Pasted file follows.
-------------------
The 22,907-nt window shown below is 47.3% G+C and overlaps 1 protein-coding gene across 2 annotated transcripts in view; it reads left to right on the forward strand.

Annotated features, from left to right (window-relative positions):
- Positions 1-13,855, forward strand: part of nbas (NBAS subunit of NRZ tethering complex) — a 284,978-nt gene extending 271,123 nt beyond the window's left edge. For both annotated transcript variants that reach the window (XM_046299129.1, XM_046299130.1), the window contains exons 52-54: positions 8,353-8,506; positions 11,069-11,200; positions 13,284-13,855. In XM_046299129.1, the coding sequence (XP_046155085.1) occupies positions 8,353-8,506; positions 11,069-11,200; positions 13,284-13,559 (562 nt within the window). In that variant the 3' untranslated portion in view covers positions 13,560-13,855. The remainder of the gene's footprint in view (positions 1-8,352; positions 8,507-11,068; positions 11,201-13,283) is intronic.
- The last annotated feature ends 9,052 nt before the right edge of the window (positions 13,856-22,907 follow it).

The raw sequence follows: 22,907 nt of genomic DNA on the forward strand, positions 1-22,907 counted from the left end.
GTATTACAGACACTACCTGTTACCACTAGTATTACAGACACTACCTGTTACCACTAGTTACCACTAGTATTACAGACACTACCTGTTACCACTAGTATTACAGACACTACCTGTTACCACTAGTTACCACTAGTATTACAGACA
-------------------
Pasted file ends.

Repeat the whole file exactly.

The 22,907-nt window shown below is 47.3% G+C and overlaps 1 protein-coding gene across 2 annotated transcripts in view; it reads left to right on the forward strand.

Annotated features, from left to right (window-relative positions):
- Positions 1-13,855, forward strand: part of nbas (NBAS subunit of NRZ tethering complex) — a 284,978-nt gene extending 271,123 nt beyond the window's left edge. For both annotated transcript variants that reach the window (XM_046299129.1, XM_046299130.1), the window contains exons 52-54: positions 8,353-8,506; positions 11,069-11,200; positions 13,284-13,855. In XM_046299129.1, the coding sequence (XP_046155085.1) occupies positions 8,353-8,506; positions 11,069-11,200; positions 13,284-13,559 (562 nt within the window). In that variant the 3' untranslated portion in view covers positions 13,560-13,855. The remainder of the gene's footprint in view (positions 1-8,352; positions 8,507-11,068; positions 11,201-13,283) is intronic.
- The last annotated feature ends 9,052 nt before the right edge of the window (positions 13,856-22,907 follow it).

The raw sequence follows: 22,907 nt of genomic DNA on the forward strand, positions 1-22,907 counted from the left end.
GTATTACAGACACTACCTGTTACCACTAGTATTACAGACACTACCTGTTACCACTAGTTACCACTAGTATTACAGACACTACCTGTTACCACTAGTATTACAGACACTACCTGTTACCACTAGTTACCACTAGTATTACAGACA